What’s missing?

The discussions also identified some feature requests for Amazon to bring home. E.g. we discussed security quite a lot and got into the technicalities of AIM-roles, accounts, security groups etc. It was expressed that there might be a need for explicit compliance checks and controls as a complement to the more crude ways with e.g. PEN-testing. You can certainly do this by extracting information from the API’s and process it according to your specific compliance rules, but it would be nice if there was a higher level of support for this from AWS.

We also discussed canarie releasing and A/B testing. Since this is becoming more of a common practice it would be nice if Amazon could provide more services to support this, e.g. content based routing and more sophisticated analytic tools.

Next step

All-in-all I think the workshop was very successful and the discussions and experience sharing was valuable to all participants. Diabol will continue to push Continuous Delivery maturity in the industry by arranging meetups and workshops and involve more companies that can contribute and benefit from this collaboration.  


A kind of Scrum

When I talk to different companies in the software industry about how they work I often hear the expression that we use “a sort of scrum” or “we have our own version of scrum”. I hear a warning bell from those kind of statements. Agile and Scrum are buzzwords that most companies like to boast that they use, especially since many system developers prefer to work that way. But how much can you tweak Scrum and still get the benefit out of it that we proponents promise?

It is true that “agile” means easy to change and that agile development is based largely on changing the approach from the feedback you receive. In all agile methods, the aim is to have frequent and short feedback loops. But it is a common misunderstanding that Agile is so lightweight that you easily can change the methods as you like. It is not the frameworks that are agile, they make you agile if applied properly.

It is easy to introduce scrum meetings each morning. It’s easy to have planning and retrospective meetings. It is easy to put up a Scrum board for all to see. But it’s hard to get all the pieces to work together as a whole, and to get the entire organization to be permeated by the agile values:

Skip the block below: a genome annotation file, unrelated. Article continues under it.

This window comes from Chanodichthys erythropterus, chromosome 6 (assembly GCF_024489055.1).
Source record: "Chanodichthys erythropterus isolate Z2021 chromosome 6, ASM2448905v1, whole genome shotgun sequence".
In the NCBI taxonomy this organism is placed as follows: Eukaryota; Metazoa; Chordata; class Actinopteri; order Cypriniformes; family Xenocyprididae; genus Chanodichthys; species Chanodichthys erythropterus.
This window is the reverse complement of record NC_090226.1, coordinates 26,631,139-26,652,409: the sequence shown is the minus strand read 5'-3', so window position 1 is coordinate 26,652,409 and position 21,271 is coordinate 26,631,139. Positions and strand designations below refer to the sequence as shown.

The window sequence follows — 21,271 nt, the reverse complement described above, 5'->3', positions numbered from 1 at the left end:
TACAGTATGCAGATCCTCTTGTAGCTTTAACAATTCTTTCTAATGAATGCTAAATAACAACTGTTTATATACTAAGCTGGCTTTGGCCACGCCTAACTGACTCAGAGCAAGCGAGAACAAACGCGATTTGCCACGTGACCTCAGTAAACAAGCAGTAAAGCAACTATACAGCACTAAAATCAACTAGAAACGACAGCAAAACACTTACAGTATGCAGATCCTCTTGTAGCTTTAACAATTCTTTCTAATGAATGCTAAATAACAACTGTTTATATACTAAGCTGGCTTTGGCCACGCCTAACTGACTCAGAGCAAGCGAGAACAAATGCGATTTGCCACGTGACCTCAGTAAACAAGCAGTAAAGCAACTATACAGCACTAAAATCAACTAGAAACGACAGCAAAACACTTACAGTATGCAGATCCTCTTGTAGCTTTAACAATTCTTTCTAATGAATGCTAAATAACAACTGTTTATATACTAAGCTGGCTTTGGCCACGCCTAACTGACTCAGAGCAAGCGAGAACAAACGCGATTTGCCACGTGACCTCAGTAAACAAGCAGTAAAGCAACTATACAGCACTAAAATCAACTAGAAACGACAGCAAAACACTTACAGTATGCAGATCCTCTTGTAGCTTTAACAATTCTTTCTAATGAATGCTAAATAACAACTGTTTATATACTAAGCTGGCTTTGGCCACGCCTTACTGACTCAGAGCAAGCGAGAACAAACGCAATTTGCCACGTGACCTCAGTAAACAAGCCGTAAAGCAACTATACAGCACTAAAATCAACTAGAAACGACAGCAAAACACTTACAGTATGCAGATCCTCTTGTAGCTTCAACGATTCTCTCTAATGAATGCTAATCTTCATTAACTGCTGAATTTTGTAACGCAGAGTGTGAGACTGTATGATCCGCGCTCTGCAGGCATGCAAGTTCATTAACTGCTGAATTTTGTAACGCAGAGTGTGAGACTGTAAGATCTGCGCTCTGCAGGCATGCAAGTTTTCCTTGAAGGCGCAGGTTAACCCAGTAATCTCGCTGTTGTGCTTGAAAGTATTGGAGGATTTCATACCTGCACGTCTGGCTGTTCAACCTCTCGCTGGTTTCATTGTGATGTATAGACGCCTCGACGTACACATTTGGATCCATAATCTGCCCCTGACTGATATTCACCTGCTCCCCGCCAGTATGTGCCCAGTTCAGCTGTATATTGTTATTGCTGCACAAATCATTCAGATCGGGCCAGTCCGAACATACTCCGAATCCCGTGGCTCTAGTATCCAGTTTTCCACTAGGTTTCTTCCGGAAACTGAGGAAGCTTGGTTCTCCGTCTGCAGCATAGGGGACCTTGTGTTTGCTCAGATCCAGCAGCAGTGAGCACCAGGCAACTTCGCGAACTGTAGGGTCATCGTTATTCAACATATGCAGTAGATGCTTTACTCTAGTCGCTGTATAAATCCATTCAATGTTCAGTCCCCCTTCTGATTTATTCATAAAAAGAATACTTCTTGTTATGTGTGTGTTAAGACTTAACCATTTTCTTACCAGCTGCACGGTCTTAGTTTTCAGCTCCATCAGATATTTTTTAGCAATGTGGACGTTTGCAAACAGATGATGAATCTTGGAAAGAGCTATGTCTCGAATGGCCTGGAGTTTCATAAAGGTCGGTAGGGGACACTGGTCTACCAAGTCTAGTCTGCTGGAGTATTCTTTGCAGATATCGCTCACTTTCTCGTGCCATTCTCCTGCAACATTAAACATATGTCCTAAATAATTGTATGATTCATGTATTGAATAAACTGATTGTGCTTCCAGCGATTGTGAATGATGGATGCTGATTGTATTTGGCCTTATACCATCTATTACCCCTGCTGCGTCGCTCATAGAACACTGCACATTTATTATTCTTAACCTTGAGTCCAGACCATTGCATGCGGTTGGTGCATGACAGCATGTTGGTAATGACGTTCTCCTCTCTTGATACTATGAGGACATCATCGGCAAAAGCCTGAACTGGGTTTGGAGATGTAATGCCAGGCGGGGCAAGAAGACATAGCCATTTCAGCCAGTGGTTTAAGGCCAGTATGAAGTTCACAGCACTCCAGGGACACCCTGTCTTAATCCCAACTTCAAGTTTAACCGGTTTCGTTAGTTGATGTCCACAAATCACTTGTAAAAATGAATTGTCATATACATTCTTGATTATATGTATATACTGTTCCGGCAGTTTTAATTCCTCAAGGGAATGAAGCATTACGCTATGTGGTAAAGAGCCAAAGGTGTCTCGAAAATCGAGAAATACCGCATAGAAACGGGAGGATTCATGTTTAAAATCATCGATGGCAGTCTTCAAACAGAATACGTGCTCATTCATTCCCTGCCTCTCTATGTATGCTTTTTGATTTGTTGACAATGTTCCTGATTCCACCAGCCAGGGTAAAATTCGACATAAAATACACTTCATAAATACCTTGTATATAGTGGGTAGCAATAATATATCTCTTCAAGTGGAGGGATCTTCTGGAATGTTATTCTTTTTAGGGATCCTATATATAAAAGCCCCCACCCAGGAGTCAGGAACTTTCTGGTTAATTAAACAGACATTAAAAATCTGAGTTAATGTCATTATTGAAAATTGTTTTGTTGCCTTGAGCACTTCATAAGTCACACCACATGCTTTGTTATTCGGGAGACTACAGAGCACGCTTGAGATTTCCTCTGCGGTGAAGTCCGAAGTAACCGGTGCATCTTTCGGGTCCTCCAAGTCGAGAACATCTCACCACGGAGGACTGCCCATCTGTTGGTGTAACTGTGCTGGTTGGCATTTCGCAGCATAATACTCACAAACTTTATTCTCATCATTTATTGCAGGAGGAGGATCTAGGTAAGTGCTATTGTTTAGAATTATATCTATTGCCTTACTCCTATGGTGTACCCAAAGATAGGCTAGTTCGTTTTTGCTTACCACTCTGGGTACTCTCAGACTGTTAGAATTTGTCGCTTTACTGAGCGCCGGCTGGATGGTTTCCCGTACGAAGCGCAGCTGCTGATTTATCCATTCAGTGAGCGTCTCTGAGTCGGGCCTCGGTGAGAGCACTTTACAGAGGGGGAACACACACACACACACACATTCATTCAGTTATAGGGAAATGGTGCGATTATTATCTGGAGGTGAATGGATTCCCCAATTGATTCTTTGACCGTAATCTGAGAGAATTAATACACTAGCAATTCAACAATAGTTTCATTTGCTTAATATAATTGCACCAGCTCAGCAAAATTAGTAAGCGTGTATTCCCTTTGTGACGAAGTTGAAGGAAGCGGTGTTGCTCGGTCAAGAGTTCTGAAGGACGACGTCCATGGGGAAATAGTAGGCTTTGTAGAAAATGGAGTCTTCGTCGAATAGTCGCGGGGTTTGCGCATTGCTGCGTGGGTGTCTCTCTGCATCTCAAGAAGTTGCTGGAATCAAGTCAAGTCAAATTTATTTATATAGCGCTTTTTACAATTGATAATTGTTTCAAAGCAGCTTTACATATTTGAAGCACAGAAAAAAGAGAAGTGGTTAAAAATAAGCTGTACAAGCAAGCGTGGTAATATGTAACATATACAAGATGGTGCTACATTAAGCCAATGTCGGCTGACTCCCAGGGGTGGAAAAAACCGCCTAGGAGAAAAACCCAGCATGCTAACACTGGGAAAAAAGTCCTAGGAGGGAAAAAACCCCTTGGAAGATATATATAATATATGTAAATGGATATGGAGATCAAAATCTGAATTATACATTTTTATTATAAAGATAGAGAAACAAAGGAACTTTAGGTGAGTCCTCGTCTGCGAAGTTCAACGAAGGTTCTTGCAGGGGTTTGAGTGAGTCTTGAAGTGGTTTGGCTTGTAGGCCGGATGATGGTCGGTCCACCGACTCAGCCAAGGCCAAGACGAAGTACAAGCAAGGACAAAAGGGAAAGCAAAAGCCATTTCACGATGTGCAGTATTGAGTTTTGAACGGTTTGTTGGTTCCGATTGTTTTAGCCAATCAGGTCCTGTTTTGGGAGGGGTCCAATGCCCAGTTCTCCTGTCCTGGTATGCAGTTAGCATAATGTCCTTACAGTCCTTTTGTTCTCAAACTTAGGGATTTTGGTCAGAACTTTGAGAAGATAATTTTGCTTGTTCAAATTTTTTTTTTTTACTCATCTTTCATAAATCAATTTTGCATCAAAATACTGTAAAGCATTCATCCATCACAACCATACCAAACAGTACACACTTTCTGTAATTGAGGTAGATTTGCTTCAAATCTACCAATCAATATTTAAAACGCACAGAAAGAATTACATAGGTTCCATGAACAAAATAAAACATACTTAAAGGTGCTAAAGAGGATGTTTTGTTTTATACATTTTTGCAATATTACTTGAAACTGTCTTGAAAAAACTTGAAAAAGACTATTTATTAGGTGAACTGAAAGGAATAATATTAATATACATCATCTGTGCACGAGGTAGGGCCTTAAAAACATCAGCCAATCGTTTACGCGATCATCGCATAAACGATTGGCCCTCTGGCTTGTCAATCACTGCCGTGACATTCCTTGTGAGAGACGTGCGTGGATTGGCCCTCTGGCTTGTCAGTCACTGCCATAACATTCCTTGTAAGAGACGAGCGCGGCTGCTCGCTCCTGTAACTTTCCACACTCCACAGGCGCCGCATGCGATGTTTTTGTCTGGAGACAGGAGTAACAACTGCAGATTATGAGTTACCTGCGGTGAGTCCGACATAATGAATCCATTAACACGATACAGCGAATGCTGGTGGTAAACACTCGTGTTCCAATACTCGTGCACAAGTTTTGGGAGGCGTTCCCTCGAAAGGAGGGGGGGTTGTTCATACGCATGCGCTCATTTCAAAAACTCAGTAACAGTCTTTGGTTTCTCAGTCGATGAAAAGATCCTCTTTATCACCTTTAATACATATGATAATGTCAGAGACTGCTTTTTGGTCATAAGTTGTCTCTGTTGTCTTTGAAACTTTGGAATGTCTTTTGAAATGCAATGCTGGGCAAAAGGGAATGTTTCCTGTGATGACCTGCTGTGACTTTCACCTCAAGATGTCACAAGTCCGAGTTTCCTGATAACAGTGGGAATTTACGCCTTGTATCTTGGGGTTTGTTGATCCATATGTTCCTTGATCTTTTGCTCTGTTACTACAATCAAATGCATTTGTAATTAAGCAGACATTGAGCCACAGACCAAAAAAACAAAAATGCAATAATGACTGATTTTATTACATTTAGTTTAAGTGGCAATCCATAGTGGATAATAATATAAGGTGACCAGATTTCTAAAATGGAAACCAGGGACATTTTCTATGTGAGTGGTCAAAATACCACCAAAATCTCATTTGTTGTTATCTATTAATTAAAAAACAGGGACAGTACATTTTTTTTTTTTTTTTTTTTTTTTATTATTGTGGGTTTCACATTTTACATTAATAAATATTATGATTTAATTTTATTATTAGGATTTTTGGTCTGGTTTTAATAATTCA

• Deliver often
  • Respect people
  • Responding quickly to changes

Scrum is often implemented in isolation in a development department and the change is often driven by the developers on the floor. It is perhaps not surprising because the movement has been built by developers and there is an inherent power shift from traditional managers downward in the organization to the developers.

Such initiatives from below often encounter obstacles and resistance when trying to fit the agile way of working into an organization that is not prepared for it. That’s when you easily begin to stretch the agile values and create ”our own variant of scrum”. What happens is that the transparency of scrum exposes dysfunctions in the organization, but instead of resolving the root causes, you change the process and make workarounds and thus continues to hide the root causes. This pattern is so common that it has a name, scrumbut and the effect is often that the team doesn’t deliver a “potentially deliverable product” each sprint.

To less mature organizations, the best advice is to adhere strictly to a methodology such as Scrum to have something to hold on to and the result can be relatively good anyway. Scrum as it is described in The Scrum Guide is a very mature approach that has evolved and adapted over two decades. More mature organizations knows what effects changes to the processes will cause and therefore will have more freedom to stretch the methods to their own advantage.

Change can be costly, not least in the form of altered balance of power, but there is a lot to gain by getting everybody involved and pull together. A good agile organization is like a Formula 1 car driving fast and responds to the slightest input pulse from the driver, but also has a trimmed team in the pits that are willing to fix anything that might happen during a race.

If you intend to introduce Scrum in your organization and unless you’re really mature, you would do well to stick to Scrum by the book and be responsive to all the temptations of deviation. Take them as a signal that there are some things in the organization that are not working optimally and try to fix the root causes. We are all children at the beginning and to mimic can be an effective way at the beginning of a change.